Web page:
Yes, I stayed. Even after he punched a wooden fence one night in a jealous fit because I’d said hello to an ex-boyfriend. Yes, I stayed. Even after he swung his fist at me, stopping just before making contact with my face.
I definitely have had my issues, some of which I was working out with him. For a long time, I used to think that it was all my fault. If only I had been stronger or tougher, or perhaps less broken. Maybe I wouldn’t have gotten involved with him at all.
I love to drop into my womb. I first learned about this practice when I started studying The Tantric Dance of Feminine Power™ over ten years ago. “Drop into your womb” is one of the instructions the teacher gives you before you can dance.
As someone who was used to connecting to my body from the outside-in—usually secondhand through the male gaze—I’d never thought to connect to my body from inside of myself, let alone to my womb of all places.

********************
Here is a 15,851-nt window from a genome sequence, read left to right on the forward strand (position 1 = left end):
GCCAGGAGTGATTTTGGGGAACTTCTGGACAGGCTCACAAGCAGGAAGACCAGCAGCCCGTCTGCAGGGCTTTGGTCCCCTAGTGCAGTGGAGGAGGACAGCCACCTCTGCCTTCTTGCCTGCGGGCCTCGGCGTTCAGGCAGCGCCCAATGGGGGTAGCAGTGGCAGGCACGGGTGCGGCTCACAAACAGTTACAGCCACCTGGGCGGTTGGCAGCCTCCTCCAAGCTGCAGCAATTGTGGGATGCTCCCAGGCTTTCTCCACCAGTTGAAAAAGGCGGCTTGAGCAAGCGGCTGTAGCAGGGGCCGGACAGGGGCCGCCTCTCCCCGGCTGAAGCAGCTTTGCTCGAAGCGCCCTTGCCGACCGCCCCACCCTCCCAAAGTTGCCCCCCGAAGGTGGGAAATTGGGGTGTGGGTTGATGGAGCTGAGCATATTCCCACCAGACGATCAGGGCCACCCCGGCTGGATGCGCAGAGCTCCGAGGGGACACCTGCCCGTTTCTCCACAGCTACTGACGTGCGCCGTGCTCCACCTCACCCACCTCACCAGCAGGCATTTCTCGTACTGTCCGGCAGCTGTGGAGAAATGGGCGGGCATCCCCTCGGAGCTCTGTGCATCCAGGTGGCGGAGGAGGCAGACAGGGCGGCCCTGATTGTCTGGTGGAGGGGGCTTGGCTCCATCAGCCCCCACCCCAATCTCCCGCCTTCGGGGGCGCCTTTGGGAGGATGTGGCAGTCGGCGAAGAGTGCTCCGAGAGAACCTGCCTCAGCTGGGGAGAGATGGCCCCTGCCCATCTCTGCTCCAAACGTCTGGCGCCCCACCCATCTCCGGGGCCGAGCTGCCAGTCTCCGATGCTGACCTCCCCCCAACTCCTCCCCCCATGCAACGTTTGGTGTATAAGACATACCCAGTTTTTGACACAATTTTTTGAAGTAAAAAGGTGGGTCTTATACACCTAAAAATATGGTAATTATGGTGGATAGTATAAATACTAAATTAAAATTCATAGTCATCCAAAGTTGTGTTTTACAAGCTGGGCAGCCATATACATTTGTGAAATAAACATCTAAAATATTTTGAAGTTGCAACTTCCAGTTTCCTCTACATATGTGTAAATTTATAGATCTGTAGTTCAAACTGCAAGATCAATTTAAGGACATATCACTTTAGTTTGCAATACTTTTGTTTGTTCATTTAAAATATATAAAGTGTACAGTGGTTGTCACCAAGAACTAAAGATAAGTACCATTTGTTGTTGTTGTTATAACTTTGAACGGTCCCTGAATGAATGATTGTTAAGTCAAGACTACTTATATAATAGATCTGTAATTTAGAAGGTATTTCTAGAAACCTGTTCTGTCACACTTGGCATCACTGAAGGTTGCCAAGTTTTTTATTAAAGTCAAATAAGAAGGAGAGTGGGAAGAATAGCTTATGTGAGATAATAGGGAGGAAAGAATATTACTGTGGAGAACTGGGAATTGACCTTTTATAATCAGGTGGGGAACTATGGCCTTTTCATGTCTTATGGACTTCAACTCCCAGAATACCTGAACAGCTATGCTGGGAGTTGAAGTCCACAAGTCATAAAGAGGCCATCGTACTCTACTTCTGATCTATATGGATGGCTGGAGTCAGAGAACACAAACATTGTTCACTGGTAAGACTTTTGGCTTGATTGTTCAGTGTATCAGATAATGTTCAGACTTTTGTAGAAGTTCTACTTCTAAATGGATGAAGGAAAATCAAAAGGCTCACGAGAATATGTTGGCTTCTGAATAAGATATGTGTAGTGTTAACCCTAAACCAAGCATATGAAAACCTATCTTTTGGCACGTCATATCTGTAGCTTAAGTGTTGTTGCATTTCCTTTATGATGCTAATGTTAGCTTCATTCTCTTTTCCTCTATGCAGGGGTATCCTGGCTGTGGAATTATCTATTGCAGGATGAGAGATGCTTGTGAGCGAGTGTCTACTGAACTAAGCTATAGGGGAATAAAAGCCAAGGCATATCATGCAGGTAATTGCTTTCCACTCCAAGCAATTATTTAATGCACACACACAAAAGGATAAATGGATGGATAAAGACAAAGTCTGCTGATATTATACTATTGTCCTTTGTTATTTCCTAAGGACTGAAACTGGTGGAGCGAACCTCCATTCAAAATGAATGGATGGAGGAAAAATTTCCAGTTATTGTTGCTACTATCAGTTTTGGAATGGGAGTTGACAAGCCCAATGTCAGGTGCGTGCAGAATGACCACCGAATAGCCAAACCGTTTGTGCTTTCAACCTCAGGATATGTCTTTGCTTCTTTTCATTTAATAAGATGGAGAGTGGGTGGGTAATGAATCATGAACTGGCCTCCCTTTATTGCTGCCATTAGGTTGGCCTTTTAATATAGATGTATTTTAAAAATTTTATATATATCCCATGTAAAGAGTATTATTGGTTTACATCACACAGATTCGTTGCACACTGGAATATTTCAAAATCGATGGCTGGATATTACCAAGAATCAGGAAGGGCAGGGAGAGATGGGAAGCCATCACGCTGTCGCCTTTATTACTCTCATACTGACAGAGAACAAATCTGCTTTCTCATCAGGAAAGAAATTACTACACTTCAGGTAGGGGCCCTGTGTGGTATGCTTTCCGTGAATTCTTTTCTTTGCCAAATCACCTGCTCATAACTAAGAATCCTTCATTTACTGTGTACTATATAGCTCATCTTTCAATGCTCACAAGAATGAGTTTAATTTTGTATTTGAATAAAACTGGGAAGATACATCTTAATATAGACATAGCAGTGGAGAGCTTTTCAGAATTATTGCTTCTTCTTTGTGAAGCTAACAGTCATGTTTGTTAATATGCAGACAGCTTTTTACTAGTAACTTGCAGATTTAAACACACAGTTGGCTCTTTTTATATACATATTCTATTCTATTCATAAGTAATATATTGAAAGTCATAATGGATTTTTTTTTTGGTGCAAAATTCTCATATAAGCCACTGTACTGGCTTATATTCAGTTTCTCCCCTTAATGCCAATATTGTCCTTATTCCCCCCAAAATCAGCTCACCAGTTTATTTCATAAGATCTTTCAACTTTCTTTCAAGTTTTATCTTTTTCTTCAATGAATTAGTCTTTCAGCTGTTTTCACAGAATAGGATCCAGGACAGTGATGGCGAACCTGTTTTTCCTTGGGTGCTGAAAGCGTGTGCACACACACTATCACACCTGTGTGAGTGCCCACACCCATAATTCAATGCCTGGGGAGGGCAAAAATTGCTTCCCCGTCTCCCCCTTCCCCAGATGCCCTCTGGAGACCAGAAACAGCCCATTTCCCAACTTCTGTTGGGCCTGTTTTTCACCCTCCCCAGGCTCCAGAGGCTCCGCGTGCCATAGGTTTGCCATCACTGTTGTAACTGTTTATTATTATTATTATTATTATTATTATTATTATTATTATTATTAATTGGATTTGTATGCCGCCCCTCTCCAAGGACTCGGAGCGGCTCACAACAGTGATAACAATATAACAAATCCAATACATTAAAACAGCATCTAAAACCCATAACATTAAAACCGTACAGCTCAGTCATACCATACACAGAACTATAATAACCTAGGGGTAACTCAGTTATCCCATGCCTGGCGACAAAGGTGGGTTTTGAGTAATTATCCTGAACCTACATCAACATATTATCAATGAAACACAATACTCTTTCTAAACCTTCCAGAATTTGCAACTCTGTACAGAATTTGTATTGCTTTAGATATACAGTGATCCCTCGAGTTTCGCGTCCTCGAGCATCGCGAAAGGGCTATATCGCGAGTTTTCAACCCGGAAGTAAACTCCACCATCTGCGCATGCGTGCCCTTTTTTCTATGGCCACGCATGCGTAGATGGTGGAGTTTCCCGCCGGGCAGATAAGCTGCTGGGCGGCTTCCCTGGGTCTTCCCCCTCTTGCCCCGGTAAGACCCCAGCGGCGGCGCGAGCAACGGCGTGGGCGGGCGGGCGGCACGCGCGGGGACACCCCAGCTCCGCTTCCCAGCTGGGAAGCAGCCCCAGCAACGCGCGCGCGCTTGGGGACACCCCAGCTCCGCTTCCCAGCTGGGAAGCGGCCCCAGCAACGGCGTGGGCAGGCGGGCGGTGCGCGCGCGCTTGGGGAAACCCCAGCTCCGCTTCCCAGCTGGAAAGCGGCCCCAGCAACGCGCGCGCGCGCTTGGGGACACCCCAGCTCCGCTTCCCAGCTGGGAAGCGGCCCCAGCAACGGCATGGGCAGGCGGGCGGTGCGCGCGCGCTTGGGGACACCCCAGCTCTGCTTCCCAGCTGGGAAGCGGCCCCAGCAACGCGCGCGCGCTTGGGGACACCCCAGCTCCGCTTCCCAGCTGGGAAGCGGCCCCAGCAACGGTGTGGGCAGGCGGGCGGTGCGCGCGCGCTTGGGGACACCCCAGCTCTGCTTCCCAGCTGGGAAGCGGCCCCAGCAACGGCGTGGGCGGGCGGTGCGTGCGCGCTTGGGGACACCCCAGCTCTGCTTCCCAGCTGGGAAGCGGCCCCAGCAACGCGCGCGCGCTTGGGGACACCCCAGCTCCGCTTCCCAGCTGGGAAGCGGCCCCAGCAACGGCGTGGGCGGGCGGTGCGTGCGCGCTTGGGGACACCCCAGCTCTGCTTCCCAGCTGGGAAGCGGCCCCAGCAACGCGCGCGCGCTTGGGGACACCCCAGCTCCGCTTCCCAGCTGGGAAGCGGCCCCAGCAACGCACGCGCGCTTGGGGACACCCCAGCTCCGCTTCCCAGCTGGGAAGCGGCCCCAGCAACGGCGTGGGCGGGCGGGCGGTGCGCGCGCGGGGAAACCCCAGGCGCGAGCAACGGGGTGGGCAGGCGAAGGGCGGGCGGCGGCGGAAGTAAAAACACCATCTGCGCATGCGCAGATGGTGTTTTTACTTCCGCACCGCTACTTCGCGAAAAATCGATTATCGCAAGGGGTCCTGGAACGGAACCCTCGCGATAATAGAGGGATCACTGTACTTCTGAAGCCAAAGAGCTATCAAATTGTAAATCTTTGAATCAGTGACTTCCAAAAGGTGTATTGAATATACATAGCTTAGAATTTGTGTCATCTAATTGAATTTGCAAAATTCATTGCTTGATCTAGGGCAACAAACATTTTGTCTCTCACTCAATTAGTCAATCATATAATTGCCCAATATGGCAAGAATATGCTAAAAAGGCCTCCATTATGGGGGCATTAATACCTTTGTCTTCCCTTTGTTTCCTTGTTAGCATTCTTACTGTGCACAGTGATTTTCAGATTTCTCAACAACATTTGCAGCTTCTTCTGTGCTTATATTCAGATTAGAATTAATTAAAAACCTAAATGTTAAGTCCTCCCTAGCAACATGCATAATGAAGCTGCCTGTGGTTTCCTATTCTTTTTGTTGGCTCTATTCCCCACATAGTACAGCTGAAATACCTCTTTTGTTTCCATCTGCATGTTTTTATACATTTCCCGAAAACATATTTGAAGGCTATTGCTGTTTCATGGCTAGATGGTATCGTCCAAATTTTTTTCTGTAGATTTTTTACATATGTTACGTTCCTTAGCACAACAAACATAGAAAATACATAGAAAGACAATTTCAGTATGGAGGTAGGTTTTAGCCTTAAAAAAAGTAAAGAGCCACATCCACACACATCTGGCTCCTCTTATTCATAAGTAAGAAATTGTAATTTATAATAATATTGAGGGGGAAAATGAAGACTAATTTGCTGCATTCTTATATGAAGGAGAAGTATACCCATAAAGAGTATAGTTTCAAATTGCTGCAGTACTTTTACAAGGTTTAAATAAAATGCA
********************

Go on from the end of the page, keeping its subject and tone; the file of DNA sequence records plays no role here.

I used to look at my feet and see big… long..ugly. At least that’s what some of my relatives told me they saw when I was growing up . So I stopped taking care of my feet.
In college I walked around the Berkeley campus for four years in Nordstrom style loafers. I bought them in all the different colors: Blue. Black. Beige. And red. When I’d wear out a pair, I’d buy another pair. I’d take the BART across the bay to San Francisco on a Saturday.
Once, when I went home for summer vacation, my aunt looked down and said, “What have you done to your feet? They look like you’ve been plowing the rice fields [in the Philippines]!” Oops. Then again, how would she know?
I decided to name my blog “Stories from the Belly” for a few reasons. The first was that I wanted to tell the kinds of stories about being a woman that aren’t often shared out loud—true tales that might feel too shameful or painful or embarassing to tell anyone. Instead, a woman might store these stories deep within, locking them inside her body and forgetting they are even there.
I’d buried these types of stories in my belly for years. I didn’t even know that’s where I put them until I took a writing class with poet Jack Grapes more than ten years ago. Jack teaches students how to access the memories that we’ve buried in our gut, right in the belly.